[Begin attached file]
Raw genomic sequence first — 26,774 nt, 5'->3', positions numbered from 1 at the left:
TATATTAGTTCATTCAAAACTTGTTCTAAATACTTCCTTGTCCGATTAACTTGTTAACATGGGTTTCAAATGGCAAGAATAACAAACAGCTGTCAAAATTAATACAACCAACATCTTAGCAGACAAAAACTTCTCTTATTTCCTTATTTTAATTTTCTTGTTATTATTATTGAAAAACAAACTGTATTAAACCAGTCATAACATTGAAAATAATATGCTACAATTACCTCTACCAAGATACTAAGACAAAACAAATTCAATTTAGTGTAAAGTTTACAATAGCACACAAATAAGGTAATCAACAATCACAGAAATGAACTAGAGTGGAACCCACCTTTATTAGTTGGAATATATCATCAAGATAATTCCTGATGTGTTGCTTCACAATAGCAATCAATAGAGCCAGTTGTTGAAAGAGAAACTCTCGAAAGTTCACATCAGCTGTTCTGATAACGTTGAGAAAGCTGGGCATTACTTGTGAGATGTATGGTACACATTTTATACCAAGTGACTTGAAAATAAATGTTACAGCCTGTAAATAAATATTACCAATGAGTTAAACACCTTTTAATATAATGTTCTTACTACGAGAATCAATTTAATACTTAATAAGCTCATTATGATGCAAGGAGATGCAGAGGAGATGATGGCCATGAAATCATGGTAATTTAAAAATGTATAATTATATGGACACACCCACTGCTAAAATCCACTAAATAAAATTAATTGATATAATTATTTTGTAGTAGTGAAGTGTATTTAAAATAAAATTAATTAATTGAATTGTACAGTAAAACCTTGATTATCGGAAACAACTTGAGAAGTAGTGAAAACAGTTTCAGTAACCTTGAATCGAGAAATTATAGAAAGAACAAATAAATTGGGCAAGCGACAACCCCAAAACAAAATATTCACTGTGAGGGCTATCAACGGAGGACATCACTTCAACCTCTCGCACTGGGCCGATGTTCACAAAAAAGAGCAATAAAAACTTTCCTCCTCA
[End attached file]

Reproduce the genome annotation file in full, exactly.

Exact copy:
Raw genomic sequence first — 26,774 nt, 5'->3', positions numbered from 1 at the left:
TATATTAGTTCATTCAAAACTTGTTCTAAATACTTCCTTGTCCGATTAACTTGTTAACATGGGTTTCAAATGGCAAGAATAACAAACAGCTGTCAAAATTAATACAACCAACATCTTAGCAGACAAAAACTTCTCTTATTTCCTTATTTTAATTTTCTTGTTATTATTATTGAAAAACAAACTGTATTAAACCAGTCATAACATTGAAAATAATATGCTACAATTACCTCTACCAAGATACTAAGACAAAACAAATTCAATTTAGTGTAAAGTTTACAATAGCACACAAATAAGGTAATCAACAATCACAGAAATGAACTAGAGTGGAACCCACCTTTATTAGTTGGAATATATCATCAAGATAATTCCTGATGTGTTGCTTCACAATAGCAATCAATAGAGCCAGTTGTTGAAAGAGAAACTCTCGAAAGTTCACATCAGCTGTTCTGATAACGTTGAGAAAGCTGGGCATTACTTGTGAGATGTATGGTACACATTTTATACCAAGTGACTTGAAAATAAATGTTACAGCCTGTAAATAAATATTACCAATGAGTTAAACACCTTTTAATATAATGTTCTTACTACGAGAATCAATTTAATACTTAATAAGCTCATTATGATGCAAGGAGATGCAGAGGAGATGATGGCCATGAAATCATGGTAATTTAAAAATGTATAATTATATGGACACACCCACTGCTAAAATCCACTAAATAAAATTAATTGATATAATTATTTTGTAGTAGTGAAGTGTATTTAAAATAAAATTAATTAATTGAATTGTACAGTAAAACCTTGATTATCGGAAACAACTTGAGAAGTAGTGAAAACAGTTTCAGTAACCTTGAATCGAGAAATTATAGAAAGAACAAATAAATTGGGCAAGCGACAACCCCAAAACAAAATATTCACTGTGAGGGCTATCAACGGAGGACATCACTTCAACCTCTCGCACTGGGCCGATGTTCACAAAAAAGAGCAATAAAAACTTTCCTCCTCA